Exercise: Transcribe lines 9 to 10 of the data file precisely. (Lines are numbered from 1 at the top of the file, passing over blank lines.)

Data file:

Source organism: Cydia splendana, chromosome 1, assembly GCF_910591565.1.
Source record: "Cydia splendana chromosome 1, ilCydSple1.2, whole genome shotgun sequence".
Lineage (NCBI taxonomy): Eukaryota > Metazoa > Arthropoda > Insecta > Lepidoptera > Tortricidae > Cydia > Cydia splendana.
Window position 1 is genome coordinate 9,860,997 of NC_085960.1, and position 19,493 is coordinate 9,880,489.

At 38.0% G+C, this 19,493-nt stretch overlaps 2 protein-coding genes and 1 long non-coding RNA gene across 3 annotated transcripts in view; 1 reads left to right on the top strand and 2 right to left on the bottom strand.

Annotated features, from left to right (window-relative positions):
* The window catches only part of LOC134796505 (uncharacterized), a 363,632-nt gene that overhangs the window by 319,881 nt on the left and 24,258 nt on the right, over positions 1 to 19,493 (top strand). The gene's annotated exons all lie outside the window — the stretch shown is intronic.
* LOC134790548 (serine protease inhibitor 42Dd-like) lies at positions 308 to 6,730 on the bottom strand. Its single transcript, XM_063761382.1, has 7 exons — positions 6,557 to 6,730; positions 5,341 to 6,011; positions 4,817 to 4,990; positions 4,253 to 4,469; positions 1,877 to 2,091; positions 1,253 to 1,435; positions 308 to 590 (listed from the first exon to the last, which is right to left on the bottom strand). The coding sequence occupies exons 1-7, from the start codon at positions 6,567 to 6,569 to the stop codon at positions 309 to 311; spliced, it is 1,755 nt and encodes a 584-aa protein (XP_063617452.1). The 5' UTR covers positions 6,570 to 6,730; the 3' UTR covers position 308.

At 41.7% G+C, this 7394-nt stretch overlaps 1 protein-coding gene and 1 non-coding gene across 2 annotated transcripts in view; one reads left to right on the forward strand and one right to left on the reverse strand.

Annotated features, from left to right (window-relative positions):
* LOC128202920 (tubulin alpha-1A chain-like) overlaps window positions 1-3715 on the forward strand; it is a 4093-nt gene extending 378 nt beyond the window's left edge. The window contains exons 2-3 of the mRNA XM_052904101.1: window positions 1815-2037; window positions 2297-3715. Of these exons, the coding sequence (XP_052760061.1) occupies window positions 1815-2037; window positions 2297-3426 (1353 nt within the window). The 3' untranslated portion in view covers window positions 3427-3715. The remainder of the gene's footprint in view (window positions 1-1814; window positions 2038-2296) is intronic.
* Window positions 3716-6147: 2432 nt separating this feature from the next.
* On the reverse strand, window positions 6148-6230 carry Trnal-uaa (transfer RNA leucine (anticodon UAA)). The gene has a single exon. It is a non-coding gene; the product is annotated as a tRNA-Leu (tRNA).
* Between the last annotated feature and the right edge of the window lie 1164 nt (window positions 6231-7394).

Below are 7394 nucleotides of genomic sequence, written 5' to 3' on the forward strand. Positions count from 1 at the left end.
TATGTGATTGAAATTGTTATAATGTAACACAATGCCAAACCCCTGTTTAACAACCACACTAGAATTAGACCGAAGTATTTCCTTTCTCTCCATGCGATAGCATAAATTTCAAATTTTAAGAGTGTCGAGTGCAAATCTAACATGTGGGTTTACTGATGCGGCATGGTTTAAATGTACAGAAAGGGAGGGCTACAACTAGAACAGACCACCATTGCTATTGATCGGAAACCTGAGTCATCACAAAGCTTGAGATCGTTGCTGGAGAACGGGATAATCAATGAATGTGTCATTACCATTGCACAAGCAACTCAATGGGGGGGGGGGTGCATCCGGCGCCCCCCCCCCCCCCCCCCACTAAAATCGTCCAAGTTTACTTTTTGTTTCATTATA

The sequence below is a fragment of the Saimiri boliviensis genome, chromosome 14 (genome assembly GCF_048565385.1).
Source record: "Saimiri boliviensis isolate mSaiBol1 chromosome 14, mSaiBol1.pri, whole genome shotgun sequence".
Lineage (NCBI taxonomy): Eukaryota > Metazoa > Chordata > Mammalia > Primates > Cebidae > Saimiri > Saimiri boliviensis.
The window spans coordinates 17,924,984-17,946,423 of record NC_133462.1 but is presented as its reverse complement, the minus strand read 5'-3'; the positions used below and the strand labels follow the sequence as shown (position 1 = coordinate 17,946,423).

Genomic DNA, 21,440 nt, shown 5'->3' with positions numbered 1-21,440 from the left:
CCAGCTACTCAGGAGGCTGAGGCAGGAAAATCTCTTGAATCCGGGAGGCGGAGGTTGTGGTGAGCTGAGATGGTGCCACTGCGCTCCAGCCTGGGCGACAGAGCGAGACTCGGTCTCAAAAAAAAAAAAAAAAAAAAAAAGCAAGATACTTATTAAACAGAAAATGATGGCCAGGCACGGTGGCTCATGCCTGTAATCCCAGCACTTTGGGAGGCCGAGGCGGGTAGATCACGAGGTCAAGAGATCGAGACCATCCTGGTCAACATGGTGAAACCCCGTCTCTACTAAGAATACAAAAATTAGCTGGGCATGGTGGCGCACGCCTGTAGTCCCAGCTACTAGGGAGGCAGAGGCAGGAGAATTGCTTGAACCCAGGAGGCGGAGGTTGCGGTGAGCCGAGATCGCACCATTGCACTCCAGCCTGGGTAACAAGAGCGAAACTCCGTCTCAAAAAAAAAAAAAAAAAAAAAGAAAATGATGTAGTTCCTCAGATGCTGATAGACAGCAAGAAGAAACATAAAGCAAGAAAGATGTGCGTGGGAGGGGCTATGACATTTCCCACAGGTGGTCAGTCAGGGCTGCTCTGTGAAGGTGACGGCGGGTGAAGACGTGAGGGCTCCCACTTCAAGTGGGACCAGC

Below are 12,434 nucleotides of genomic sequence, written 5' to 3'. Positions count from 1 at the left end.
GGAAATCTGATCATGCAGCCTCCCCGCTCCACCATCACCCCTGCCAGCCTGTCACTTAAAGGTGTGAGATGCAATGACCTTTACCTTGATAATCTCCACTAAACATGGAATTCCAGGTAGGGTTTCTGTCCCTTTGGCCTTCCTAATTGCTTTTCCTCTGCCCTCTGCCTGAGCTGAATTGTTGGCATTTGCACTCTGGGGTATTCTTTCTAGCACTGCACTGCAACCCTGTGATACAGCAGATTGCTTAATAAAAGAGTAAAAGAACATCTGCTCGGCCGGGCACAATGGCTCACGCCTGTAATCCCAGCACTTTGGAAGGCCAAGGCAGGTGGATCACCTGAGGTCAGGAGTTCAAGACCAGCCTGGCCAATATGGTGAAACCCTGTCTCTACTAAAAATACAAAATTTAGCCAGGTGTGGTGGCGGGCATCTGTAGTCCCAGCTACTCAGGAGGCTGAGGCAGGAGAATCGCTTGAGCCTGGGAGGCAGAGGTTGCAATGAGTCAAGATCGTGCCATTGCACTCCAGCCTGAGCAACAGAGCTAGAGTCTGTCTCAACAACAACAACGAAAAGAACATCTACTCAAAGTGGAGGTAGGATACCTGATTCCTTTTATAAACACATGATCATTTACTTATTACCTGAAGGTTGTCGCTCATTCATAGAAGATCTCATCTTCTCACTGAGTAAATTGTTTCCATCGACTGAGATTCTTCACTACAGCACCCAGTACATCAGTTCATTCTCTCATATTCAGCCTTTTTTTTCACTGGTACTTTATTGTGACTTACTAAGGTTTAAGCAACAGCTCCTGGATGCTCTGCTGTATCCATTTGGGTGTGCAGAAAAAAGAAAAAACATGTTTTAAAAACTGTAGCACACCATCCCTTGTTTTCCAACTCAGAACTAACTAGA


At 41.7% G+C, this 7394-nt stretch overlaps 1 protein-coding gene and 1 non-coding gene across 2 annotated transcripts in view; one reads left to right on the forward strand and one right to left on the reverse strand.

Annotated features, from left to right (window-relative positions):